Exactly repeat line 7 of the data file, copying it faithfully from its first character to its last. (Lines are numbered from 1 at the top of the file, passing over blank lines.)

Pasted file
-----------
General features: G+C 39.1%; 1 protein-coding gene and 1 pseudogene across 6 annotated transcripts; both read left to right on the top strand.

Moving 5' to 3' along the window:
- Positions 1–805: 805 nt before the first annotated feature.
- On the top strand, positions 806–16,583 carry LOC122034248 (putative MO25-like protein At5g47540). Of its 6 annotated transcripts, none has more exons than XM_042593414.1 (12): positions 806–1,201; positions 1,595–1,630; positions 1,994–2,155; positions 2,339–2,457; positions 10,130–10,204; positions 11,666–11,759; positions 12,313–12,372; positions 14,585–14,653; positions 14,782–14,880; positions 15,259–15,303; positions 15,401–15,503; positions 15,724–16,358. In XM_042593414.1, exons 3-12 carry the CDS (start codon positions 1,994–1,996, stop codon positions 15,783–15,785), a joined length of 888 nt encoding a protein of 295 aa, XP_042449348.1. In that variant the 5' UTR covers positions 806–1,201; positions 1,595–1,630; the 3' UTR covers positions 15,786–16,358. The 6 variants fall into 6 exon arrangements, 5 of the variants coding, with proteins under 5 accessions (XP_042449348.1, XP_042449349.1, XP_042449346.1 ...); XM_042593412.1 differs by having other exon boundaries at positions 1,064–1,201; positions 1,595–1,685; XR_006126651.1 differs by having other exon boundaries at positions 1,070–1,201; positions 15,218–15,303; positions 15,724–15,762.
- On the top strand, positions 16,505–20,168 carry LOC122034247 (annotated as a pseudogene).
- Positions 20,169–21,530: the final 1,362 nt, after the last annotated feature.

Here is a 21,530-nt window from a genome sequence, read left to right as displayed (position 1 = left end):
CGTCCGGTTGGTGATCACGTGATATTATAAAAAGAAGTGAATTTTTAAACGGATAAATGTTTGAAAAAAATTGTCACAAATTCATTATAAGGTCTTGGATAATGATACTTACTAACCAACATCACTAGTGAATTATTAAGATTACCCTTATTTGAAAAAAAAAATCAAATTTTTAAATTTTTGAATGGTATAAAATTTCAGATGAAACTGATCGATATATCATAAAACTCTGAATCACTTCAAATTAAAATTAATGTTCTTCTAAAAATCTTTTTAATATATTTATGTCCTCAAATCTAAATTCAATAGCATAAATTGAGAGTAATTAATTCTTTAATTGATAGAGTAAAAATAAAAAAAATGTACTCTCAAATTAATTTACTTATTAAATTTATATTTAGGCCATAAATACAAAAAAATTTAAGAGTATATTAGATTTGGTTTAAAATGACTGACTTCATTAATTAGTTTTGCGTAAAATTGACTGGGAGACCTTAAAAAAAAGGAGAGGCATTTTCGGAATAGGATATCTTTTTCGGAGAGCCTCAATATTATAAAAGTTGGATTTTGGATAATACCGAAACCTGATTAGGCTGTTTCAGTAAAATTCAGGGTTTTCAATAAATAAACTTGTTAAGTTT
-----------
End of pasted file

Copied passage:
Here is a 21,530-nt window from a genome sequence, read left to right as displayed (position 1 = left end):